It was the same weekend the farmer David Stevens was murdered. A message had been sent; Zimbabwe would never be the same afterward.

Another song was about Operation Murambatsvina – Operation Drive Out the Trash. Starting in April 2005 and continuing into the frosty mists of that year’s freezing June and July, more than two million Zimbabweans living in slums and shantytowns on the edge of the country’s cities were violently driven out by police and soldiers who arrived in bulldozers and tractors to demolish their shacks and homes. Many of the slum dwellers were former farm-workers already displaced in the land invasions, and after their shacks were destroyed they wandered the country, homeless, haunted, ghostly nomads. Some would have been in this crowd.

It was said that the Ethiopian dictator Mengistu Haile Mariam, who lived in asylum in a posh Harare suburb, advised President Mugabe on the removals, since he knew the destitute slum population was a strong MDC base.

The song described the Operation Murambatsvina clearances in nearby Mutare: ‘Mutare residents were living peacefully until ZANU-PF came and destroyed their homes in cyclone tsunami style.’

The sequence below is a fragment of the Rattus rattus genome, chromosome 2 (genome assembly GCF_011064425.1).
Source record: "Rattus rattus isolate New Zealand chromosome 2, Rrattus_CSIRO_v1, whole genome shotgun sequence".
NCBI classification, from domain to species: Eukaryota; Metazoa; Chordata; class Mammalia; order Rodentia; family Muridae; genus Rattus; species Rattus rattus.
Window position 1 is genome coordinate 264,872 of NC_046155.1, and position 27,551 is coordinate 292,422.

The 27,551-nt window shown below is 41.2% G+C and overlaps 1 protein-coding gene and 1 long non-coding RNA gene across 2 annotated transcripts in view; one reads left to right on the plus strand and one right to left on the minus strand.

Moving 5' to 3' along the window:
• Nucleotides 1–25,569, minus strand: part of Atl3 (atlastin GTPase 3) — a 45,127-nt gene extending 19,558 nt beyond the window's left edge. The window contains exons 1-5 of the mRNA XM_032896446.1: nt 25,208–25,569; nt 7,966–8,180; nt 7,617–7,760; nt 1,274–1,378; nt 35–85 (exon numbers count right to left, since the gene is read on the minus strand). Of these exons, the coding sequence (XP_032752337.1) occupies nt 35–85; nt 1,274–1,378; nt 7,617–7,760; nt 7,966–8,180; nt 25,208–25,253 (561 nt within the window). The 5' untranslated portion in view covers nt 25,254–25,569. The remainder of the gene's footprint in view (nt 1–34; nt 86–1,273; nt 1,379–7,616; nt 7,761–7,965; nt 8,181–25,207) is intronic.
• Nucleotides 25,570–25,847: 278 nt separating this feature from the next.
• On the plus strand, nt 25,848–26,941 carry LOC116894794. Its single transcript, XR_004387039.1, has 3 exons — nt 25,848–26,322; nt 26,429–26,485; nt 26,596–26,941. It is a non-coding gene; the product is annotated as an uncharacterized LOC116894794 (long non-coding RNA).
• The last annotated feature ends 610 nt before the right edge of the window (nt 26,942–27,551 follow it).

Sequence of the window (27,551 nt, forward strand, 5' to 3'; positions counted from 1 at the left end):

I was so taken by the spectacle, the effortless repartee between crowd and stage, that I failed to notice someone standing over me, blocking out the sun.

‘What media organization are you with?’ a voice commanded.

I looked up. A man, about fifty, in a filthy, torn white T-shirt, hovered over me. His face was hidden by the glare of the sun behind him.

‘I’m not with any media organization,’ I said, shielding my eyes.

He cursed.

‘You are! What media organization are you with?’

I stood up now. He had a stringy beard, bloodshot eyes and alcohol on his breath. I was conscious of the people around me whispering and murmuring. For a moment I thought this might be Chinotimba himself.

‘I’m not with any media organization,’ I said, more annoyed than afraid.

He moved his face close to mine.

‘You are! You are a journalist!’ I felt flecks of spit.

He grabbed my forearm and squeezed it, trying to pull me away.

Some of the people around me stood up, talking excitedly now, but the rally continued; our mini-commotion was too far from the stage to be noticed.

I am not a brave person. I try to avoid conflict, to run from confrontation.

But, perhaps inspired by the people around me and the stories told in the songs and chants, or perhaps simply because the man was not in uniform, didn’t have a weapon and was drunk, I pushed his hand off and shoved my face at his.

‘Fuck off,’ I said. ‘I am a farmer. A farmer from Mutare. Fuck off.’

And then, out of the crush of bodies now standing around me, another hand appeared, grabbed mine, and pulled me away.

It was T, one of the organizing officials we had come with.

‘Come,’ he said. ‘That man is CIO. You are safer sitting in the tent.’

I was dizzy, pumped with adrenaline, and more paranoid than ever. I sat next to Sydney and told him what had happened. My hands were shaking.

‘Spies,’ he whispered. ‘Everywhere there are spies.’